Quinterra (PC) Preview

By Eric Ace 16.04.2021

Review for Quinterra on PC

Developed and published by small indie developer Sidereal Studio, Quinterra is a tactical strategy game with rogue-like aspects that is currently in early access on Steam. Quinterra plays like a mix of Magic the Gathering with some light tactical action. As players complete battles, they slowly evolve their army through cards, reminiscent of a collectible card game, with an added twist of including buffs and equipment.

Checking out an early access game of Quinterra, Cubed3 sets out to see a new tactical, turn-based strategy game. Taking place on a shifting grid, players gather some simple resources, summon a couple of creatures that will fight, and engage in battle from there. The formula is simple, but there are some twists that add some needed depth, such as having items that can be equipped onto these summon cards.

The general flow is that on the player's turn, they pick a terrain on the map to remove from play, and it then gives a few elements such as fire or trees. These elements can then be used to 'prepare' various types of summon cards, which means having them ready to be summoned but not actually placed. Players have to manage two different types of resources, namely 'structure' and 'mana', which are used to either build static buildings, or moveable units. Assuming sufficient resources, the player can spend them to send these 'prepared' units directly into the battle field. From here, they either move, attack, or use a special move in their attempt to generally kill off the opposition.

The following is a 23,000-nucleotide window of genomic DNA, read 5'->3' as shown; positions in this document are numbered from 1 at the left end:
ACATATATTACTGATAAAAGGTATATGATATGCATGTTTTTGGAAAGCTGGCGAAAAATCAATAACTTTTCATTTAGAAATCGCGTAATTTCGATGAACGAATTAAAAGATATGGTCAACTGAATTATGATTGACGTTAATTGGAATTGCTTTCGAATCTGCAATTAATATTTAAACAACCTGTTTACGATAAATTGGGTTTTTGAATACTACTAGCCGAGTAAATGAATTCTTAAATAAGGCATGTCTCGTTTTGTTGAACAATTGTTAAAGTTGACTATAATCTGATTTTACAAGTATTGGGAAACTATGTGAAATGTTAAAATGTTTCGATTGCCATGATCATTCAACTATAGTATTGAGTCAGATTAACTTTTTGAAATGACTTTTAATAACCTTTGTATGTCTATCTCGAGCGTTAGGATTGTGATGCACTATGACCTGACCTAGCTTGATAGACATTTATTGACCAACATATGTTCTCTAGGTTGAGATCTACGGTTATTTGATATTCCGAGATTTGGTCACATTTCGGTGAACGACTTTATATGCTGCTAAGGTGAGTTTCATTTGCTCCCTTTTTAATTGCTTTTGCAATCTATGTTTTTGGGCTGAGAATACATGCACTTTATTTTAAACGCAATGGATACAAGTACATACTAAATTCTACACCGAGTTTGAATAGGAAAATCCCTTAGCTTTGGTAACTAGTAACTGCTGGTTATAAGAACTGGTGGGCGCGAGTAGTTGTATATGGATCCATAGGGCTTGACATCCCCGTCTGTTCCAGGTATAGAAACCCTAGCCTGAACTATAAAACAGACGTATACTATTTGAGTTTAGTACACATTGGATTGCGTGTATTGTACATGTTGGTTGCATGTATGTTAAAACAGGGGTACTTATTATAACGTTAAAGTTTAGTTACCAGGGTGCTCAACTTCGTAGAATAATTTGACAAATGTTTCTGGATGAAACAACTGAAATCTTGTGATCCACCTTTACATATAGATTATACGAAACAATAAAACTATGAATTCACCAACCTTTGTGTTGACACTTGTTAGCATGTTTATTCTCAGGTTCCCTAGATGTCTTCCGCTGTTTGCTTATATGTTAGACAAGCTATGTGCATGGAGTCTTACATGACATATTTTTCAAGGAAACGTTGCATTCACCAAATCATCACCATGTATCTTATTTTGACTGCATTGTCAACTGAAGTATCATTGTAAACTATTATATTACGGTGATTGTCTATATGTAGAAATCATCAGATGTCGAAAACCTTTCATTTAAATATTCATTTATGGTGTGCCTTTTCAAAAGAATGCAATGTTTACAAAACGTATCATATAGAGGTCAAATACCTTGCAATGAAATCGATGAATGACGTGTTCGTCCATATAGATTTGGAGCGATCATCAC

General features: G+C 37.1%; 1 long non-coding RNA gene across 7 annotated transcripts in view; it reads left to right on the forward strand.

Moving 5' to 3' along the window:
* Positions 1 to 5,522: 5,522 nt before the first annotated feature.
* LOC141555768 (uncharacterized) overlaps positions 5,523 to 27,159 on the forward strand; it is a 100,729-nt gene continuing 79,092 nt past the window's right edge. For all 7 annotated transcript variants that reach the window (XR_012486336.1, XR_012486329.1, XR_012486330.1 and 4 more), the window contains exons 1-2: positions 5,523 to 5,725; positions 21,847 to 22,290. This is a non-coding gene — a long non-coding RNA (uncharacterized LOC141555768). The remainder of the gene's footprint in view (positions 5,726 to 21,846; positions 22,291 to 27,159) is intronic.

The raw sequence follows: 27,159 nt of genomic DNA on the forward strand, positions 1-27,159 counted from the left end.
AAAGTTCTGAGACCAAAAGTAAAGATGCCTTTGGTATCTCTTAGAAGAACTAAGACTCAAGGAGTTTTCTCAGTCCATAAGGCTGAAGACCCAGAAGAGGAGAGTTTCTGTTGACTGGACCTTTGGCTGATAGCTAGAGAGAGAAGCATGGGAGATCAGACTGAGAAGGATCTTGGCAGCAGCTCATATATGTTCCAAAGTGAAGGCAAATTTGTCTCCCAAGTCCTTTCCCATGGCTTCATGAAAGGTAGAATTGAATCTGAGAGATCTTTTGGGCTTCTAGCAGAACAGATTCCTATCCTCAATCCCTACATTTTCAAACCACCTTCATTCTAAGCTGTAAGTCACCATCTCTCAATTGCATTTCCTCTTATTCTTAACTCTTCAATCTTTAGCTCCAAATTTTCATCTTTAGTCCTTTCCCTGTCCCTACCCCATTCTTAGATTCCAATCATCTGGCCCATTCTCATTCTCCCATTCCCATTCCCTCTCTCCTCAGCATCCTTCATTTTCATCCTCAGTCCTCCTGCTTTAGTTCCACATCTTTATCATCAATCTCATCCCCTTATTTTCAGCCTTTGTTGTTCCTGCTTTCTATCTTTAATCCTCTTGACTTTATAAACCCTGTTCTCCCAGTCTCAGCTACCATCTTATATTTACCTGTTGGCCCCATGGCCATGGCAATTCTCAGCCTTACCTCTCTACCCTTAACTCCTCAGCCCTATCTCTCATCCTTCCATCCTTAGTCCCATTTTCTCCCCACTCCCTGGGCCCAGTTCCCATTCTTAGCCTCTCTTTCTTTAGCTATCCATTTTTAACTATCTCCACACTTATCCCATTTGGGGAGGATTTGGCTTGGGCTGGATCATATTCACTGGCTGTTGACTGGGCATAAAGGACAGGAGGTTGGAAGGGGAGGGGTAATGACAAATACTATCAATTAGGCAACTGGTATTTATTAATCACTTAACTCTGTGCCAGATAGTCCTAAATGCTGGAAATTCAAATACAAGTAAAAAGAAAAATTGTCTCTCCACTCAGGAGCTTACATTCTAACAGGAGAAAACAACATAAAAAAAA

Choosing from different races, players start with a basic army that can eventually be evolved and expanded for harder battles later. At the beginning however, units are largely very simplistic, with only a few hit points and dealing little damage. One cool thing is that, as the game goes on, these units can be modified by a single piece of equipment such as a shield for extra armour, or something for extra hit points. It allows different players to have the same card, yet still have them play out slightly differently on the field.

Screenshot for Quinterra on PC

The flow is interesting, but at this point the balance is off-putting. The tutorial is way too long and complicated. Very early on, some of the enemies' units are crazy for how potent they are, especially for just starting the game. Furthermore, other aspects of damage or armour feel a little off, namely how stacking things like defence can make a unit easily invincible, or other units stacking out attack that allows to instantly kill anything. It makes a majority of the units seem worthless in comparison. The game itself is simplistic in general, so these stand out as particularly bad.

The idea itself could be good if a lot of these problems were addressed. If this was a final release there would be significant issues, but given the early access nature of this, many of these can be forgiven. Although the battles seem more like slam-fests of mashing units together, the whole idea of equipping units, levelling skills and attaching gems could really make for strategic gameplay if done right.

Screenshot for Quinterra on PC

Final Thoughts

Still in early access, there are a lot of rough edges. There are some clear balance problems, pacing issues, and general confusion about what is happening. However, even with all these criticisms, there is actually an interesting core game under the hood. There needs to be some work done before it is recommended on release, however games that actually look for feedback like this may turn out to be a hidden gem.


Sidereal Studio







C3 Score

Rated $score out of 10  n/a

Reader Score

Rated $score out of 10  0 (0 Votes)

European release date Out now   North America release date Out now   Japan release date Out now   Australian release date Out now   


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